Stylish Gadget Organization
With the ever increasing amount of technology we bring intoour homes, it becomes more of a challenge to keep it all organized and attractive. Fortunately, with a handful of decorating ideas and accessories, you can keep yournew home in Dallas, TXup to date without looking like an electronics store.
The family room or media room in your new home in Dallas, TX probably has the widest range of technology pieces to keep organized. Among the most common items are the TV, cable box, DVD player, video game console, and stereo, all with lots of wires and remotes. The best way to contain all of these pieces is by housing them in a furniture-grade media center that can properly house each item comfortably and safely.Some media centers take up a whole wall, while others present a more streamlined appearance. If you prefer minimalism, there are a few simple steps to keep pieces organized while not dominating the room. Smaller media cabinets are available that can store less frequently used pieces of equipment and accessories such as CDs and DVDs behind cabinet doors, while leaving open shelving for machines that need to be more accessible. Use the top of the cabinets to display artwork, photos, and other decorative accessories.
To further camouflage the technology in your new home in Dallas, TX, mount your TV on the wall. A stylish way to help the typical dark-framed TV set blend into the room is by hanging it on a wall decorated with dark paint or wallpaper. Another option is to create the illusion of a frame by adding decorative molding around the television. If you hang additional framed artwork around the TV, it will blend in even more, creating a salon-layout effect.
Of course, you’re still left with all of the remotes that need to remain accessible. An easy and attractive way to organize all of the remotes is through the use of decorative lidded boxes. Use multiple smaller boxes to organize remotes according to their use – TV, stereo, game consoles -- or simply use one larger box that can hold all of them with ease. By using a lidded box, you can keep the remotes clean and out of sight when not in use.
Docking stations, multi-cord wraps, and tags to label each wire will further help you in your efforts to keep your home technology organized. With more companies offering attractive storage and camouflage items made specifically for electronics, you can combine convenience with style.
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Post-Recession Trends Part 2
Altered Sense of Responsibility Guiding PurchasesPost-recession consumers are putting more pressure on themselves to spend frugally and to consider carefully lifestyle choices and consequences. This new “responsibility virtue” (please link to source) is causing prospective homeowners to shift their views on value and resources.
For example, with tighter budgets, homeowners are forgoing personal, private home features, like sprawling backyards and sparkling pools. Instead, consumers are opting to choose builders whose homes offer a number of public resources, like parks, pools and trails. These public resources are seen both as an environmentally responsible alternative and a more budget-friendly option.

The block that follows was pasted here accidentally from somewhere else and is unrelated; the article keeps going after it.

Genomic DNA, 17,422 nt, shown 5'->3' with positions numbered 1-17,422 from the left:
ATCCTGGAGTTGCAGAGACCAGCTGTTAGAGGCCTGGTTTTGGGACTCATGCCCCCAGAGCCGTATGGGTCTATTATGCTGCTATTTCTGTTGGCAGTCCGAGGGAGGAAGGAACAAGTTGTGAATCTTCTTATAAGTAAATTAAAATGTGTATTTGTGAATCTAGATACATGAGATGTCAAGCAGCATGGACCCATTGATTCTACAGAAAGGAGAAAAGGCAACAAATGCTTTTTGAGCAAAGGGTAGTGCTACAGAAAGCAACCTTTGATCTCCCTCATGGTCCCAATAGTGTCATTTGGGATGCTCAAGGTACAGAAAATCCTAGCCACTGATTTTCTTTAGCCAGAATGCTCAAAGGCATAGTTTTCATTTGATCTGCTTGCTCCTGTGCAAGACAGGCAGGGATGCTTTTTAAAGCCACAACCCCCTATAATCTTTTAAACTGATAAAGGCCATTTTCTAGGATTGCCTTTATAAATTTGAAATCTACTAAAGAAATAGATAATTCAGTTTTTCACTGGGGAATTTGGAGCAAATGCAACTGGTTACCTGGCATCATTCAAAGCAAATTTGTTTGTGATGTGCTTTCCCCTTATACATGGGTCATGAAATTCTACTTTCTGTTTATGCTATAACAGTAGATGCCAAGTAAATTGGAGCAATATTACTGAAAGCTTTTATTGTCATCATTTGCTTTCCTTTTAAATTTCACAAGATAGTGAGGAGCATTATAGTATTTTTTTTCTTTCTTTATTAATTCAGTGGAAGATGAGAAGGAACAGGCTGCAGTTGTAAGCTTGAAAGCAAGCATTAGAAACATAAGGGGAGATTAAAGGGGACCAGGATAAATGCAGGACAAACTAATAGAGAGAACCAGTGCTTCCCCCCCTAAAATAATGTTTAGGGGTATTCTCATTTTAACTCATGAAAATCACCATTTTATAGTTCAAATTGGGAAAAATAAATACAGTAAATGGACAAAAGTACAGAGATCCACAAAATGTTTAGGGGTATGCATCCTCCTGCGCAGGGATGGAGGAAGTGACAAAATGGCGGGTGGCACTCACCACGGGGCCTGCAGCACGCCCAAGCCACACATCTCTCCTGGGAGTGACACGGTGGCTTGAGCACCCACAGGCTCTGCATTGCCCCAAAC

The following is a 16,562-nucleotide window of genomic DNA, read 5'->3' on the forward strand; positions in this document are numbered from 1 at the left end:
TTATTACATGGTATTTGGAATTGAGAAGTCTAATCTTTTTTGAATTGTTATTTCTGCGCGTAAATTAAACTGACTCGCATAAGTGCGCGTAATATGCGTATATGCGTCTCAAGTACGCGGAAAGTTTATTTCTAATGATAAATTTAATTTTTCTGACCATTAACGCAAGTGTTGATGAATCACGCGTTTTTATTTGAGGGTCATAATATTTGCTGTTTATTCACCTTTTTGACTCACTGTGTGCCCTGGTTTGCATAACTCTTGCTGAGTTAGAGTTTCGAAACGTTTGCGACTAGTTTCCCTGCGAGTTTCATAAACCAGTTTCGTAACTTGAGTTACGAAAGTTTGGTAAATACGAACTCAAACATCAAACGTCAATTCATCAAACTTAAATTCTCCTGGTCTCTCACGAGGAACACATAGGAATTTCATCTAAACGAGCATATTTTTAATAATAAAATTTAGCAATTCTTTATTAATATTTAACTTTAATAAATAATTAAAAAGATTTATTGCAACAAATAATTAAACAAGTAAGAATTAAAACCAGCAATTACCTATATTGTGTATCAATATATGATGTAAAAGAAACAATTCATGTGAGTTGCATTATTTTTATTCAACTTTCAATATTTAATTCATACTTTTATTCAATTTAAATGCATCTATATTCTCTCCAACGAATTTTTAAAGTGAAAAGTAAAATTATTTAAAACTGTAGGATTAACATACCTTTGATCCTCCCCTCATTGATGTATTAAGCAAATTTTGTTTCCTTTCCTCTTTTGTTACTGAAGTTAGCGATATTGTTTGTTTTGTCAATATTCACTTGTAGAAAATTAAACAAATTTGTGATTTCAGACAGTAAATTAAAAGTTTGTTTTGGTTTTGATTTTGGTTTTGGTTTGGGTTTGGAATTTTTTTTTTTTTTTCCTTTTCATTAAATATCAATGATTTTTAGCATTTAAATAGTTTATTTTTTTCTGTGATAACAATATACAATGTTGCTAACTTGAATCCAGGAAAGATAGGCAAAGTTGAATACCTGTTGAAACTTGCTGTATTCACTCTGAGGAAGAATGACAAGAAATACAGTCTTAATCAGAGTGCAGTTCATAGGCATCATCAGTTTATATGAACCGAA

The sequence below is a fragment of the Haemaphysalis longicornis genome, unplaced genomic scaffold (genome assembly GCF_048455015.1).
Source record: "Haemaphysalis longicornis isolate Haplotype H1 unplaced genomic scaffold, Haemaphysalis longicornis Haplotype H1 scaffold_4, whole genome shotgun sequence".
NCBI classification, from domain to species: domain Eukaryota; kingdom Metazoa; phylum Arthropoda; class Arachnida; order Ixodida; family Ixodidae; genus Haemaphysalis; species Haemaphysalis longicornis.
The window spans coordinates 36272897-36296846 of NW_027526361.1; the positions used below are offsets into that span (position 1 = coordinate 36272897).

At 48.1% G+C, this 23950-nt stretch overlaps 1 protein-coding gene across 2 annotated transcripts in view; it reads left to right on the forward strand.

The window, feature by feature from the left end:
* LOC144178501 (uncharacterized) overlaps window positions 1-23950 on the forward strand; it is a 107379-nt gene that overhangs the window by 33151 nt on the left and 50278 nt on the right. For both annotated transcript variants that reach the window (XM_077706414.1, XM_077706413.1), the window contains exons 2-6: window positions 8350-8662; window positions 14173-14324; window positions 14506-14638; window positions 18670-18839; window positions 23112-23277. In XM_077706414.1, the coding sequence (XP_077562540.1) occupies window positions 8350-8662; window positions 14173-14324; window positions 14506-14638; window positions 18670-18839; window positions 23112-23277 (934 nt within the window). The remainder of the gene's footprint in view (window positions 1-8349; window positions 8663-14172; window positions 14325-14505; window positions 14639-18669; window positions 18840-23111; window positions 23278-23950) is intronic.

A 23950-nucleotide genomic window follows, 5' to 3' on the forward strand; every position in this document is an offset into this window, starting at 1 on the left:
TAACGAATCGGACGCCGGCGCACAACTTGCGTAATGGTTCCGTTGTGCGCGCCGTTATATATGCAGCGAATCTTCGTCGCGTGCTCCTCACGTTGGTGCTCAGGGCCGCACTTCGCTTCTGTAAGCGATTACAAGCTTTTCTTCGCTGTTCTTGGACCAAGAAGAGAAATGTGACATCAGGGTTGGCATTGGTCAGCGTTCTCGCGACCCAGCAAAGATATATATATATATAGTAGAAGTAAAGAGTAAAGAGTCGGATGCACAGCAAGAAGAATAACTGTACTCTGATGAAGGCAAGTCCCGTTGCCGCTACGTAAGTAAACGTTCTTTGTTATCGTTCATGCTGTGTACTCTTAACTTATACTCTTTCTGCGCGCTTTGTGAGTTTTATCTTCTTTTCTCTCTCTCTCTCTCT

Home Builders Providing Worthwhile OpportunitiesPlantation Homes, an award-winning new homes builder, has been working with Texas homeowners for over 25 years. The energy-efficient home plans are built around the consumer and feature distinct touches, utilize green building techniques and designed with energy efficiency in mind. The builder also ensures that each home is located next to a number of public resources so that consumers are able to maximize their investment.
These efforts by Plantation Homes signal a greater determination on the builder’s part to converge post-recession trends and sustainable development tendencies to benefit consumers. This commitment to homeowners is part of how Plantation Homes has enabled its consumers to thrive in what is otherwise a recovering economy.
The Lone Star State has weathered the national recession better than the rest of the country. With contributors like affordable home prices and job growth, Texas’ economy and real estate market have rebounded well. These trends are the result of changes in consumer preferences and perceived “responsible actions,” according to Kermit Baker, chief economist for the American Institute of Architects, or AIA, in the 2012 first quarter AIA Home Design Trends Survey. This post-recession mindset is working to boost the nation’s real estate market and particularly, in Texas metropolitan areas like Dallas-Fort Worth and Houston.
Job Growth Spurring Market ImprovementsSurvey data suggests that the residential building market is steadily picking up, especially in the luxury and custom areas. Baker told Mary Umberger of the Chicago Tribune that the major signals for an improving residential building market are strong, but the underlying economy is still trying to catch up.
“Generally, you have to see job growth—people get a job, they buy a new home—that relationship is well-established,” Baker said. “But it’s also going to rely on pent-up demand, households that have been deferring buying a home deciding to take advantage of low prices and record low interest rates, saying, this is the time to move—some sense of ‘whoops, we’re at the bottom, prices are starting to move up, and so it’s time to buy.’”
This need for job growth is part of the reason Texas has weathered the national recession better than the rest of the country. In a report published by CareerBuilder this year, Houston has had the second-highest job growth for the last two years—six percent. Dallas followed closely with an impressive four percent. These numbers indicate that residential building markets and real estate is on the rebound across the Lone Star State and, particularly, in Dallas and Houston.
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